Sunday, March 22, 2009
i am beau
Beau approaches me after school at the end of the first grading term of our senior year of high school with a peculiar grin.
He hands me his report card and shares, “Mr. Sylvester gave me an ‘A’ in Art.”
I counter, “So, it’s Art.”
“Yeah but I don’t do anything. I never turn in my work, except for a couple sheets of paper with random stuff scribbled on it,” he says. “The only person I talk to is Bobby. And most of the time I just lay down my head and sleep.”
Bobby was a kid who lived in our neighborhood and reported to the special classrooms for most of his day. Outside of being nice to Bobby and saying hi each day, Beau didn’t like people and didn’t talk to who he didn’t like.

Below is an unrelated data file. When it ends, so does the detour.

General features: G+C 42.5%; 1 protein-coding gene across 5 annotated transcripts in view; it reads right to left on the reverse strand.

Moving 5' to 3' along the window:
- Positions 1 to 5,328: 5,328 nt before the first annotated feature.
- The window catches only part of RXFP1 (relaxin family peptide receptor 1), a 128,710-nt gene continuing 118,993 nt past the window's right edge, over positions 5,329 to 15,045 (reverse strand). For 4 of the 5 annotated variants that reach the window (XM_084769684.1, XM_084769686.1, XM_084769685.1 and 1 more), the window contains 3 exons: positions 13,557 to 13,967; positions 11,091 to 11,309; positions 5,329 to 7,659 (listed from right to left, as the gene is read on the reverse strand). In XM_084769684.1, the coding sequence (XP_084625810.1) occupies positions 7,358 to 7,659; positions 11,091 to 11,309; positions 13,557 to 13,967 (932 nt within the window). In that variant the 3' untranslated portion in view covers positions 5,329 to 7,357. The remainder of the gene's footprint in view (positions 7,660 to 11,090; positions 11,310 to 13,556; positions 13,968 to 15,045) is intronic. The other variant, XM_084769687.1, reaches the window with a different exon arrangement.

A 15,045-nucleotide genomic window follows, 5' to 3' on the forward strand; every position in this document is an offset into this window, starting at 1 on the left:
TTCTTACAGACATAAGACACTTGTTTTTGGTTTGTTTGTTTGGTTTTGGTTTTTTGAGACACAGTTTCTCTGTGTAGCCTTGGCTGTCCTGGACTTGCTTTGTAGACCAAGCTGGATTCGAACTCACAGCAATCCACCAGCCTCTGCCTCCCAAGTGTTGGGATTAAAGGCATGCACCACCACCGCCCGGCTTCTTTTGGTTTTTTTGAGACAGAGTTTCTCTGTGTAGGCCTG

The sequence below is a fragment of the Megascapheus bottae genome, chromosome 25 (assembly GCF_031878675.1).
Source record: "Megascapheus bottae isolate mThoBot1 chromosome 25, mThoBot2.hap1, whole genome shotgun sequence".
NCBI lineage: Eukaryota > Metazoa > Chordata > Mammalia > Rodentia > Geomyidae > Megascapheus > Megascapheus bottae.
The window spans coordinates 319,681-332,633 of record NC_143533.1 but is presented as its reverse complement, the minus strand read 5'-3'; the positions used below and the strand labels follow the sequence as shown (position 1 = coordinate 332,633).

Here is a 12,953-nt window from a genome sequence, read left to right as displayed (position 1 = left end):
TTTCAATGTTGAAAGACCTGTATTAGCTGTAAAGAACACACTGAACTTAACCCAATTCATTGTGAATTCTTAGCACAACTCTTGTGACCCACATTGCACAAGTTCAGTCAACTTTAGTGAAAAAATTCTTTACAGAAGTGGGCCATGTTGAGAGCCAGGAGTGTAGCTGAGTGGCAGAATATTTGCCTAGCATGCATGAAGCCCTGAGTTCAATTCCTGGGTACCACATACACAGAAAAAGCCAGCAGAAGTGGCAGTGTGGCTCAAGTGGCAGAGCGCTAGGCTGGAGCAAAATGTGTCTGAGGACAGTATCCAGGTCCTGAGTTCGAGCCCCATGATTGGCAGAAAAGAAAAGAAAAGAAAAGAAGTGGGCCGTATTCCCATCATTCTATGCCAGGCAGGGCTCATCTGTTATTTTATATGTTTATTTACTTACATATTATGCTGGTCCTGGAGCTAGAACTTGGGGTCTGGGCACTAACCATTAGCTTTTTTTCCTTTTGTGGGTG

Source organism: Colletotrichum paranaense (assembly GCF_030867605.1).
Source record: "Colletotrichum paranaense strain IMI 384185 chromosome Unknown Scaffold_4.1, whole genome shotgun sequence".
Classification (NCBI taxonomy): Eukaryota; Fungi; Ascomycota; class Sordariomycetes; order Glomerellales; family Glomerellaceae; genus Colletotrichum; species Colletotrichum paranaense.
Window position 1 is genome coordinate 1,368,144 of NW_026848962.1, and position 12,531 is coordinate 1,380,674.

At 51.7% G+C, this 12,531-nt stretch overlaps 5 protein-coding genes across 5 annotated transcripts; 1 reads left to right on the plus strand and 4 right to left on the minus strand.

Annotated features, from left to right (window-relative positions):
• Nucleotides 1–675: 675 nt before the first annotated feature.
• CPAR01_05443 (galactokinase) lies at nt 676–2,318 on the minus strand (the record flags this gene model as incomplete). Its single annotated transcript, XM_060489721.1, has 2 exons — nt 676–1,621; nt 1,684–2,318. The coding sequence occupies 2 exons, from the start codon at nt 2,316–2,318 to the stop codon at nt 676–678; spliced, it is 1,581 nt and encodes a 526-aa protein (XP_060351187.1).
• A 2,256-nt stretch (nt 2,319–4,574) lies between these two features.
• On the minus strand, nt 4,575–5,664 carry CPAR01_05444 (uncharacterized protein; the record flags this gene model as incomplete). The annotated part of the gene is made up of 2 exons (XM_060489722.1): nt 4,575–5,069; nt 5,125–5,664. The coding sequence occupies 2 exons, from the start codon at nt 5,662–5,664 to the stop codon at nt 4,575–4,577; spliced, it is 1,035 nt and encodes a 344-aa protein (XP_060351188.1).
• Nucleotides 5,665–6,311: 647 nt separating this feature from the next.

Beau proceeds to explain that some of the kids from the special classes who have been integrated into traditional elective classes have been placed in his art class.
So now I’m starting to put it together. He sleeps a lot in class. The only art he has turned in, are scribbles. He doesn’t talk to anyone except to one of the special integrated students.
As I’m processing the data, he smiles again and proclaims, “Mr. Sylvester thinks I’m retarded. He gives me an A and don’t have to do anything. This is awesome.”
I never experienced someone being so proud, so excited about being incorrectly labeled as mentally retarded. But then there’s Beau.
Beau milks this error in judgment for the next two grading terms, receiving an ‘A’ for each. The fourth quarter rolls around and Beau approaches me, with disappointment, and report card in hand.
“So how’d you do?” I ask.
“Mr. Sylvester gave me a ‘C’ in Art.” He explains, “I realized James Ellison wasn’t so bad and he brought Magic cards to school so I started playing with him. Sylvester saw me playing Magic in class and figured out I not retarded.”